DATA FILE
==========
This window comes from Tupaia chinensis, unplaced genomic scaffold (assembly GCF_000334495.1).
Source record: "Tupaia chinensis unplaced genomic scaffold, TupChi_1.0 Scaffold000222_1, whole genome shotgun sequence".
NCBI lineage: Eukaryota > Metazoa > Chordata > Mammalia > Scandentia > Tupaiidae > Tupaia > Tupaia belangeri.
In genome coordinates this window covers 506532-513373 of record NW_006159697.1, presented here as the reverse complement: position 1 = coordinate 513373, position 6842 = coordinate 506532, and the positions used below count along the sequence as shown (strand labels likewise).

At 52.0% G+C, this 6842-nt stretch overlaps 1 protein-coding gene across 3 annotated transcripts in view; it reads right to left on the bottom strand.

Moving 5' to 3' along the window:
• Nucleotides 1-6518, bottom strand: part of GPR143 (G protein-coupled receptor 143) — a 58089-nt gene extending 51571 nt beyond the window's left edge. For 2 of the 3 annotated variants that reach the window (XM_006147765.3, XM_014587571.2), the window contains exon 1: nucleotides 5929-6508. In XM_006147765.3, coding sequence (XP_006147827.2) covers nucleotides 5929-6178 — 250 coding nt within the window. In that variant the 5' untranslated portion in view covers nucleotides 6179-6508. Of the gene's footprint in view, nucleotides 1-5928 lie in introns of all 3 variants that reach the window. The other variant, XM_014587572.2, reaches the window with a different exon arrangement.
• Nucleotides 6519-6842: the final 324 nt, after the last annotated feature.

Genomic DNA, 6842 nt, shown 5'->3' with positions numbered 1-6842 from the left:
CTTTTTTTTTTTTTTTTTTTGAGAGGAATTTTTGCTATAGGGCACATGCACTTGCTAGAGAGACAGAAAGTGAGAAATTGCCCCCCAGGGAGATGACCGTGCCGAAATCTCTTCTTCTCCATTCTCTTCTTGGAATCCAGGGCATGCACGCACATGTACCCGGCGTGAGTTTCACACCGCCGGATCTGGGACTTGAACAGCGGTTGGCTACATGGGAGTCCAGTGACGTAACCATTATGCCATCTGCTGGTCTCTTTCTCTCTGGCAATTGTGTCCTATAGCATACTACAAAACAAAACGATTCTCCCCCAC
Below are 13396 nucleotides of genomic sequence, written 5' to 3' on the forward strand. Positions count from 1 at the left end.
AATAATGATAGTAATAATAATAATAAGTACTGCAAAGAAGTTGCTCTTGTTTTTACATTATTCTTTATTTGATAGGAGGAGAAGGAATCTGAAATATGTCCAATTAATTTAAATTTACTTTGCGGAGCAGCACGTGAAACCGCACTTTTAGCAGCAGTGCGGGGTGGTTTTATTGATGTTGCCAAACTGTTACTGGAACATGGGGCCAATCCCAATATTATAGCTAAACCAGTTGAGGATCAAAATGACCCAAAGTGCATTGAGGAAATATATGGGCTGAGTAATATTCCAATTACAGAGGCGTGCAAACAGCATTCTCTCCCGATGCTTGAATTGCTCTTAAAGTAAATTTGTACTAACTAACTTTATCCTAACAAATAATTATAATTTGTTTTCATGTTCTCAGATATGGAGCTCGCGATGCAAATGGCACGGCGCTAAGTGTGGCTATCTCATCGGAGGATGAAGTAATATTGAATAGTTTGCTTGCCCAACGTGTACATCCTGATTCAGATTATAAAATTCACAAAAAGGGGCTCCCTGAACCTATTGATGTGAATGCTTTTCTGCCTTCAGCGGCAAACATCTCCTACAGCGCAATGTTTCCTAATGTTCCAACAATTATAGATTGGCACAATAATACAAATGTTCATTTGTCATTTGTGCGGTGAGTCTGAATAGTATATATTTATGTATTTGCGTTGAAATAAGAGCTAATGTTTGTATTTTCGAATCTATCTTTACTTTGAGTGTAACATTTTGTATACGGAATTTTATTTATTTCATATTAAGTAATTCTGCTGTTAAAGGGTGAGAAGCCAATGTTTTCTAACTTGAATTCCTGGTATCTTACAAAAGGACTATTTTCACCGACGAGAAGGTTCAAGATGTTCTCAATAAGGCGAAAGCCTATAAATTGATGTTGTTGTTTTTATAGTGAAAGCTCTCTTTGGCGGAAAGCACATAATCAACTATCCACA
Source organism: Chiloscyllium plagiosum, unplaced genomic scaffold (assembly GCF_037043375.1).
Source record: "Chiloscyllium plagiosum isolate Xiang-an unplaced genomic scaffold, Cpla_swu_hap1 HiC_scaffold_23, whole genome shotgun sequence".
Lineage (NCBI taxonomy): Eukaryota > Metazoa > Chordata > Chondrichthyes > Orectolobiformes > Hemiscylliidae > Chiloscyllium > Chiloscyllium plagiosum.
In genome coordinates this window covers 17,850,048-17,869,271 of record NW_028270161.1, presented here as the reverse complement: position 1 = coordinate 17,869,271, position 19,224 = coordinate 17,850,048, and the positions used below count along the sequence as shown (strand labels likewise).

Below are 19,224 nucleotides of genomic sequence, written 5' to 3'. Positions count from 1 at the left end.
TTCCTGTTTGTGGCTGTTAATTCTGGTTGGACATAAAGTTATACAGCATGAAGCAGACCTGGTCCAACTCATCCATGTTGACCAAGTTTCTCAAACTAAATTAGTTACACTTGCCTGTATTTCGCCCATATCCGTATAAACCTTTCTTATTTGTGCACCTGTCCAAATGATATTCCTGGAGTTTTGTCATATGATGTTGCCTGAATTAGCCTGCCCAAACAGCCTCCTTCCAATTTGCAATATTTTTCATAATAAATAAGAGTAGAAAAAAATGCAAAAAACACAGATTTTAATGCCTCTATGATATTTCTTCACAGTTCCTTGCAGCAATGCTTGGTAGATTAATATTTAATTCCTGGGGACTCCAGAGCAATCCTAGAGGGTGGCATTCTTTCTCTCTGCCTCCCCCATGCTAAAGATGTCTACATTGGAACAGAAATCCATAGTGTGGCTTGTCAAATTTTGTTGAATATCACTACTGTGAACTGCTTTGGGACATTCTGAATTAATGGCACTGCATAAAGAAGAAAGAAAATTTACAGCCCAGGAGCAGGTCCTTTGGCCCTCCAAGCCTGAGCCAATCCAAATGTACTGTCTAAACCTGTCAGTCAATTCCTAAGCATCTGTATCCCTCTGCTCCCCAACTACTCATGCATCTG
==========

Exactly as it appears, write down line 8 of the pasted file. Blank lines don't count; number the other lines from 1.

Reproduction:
• Nucleotides 6519-6842: the final 324 nt, after the last annotated feature.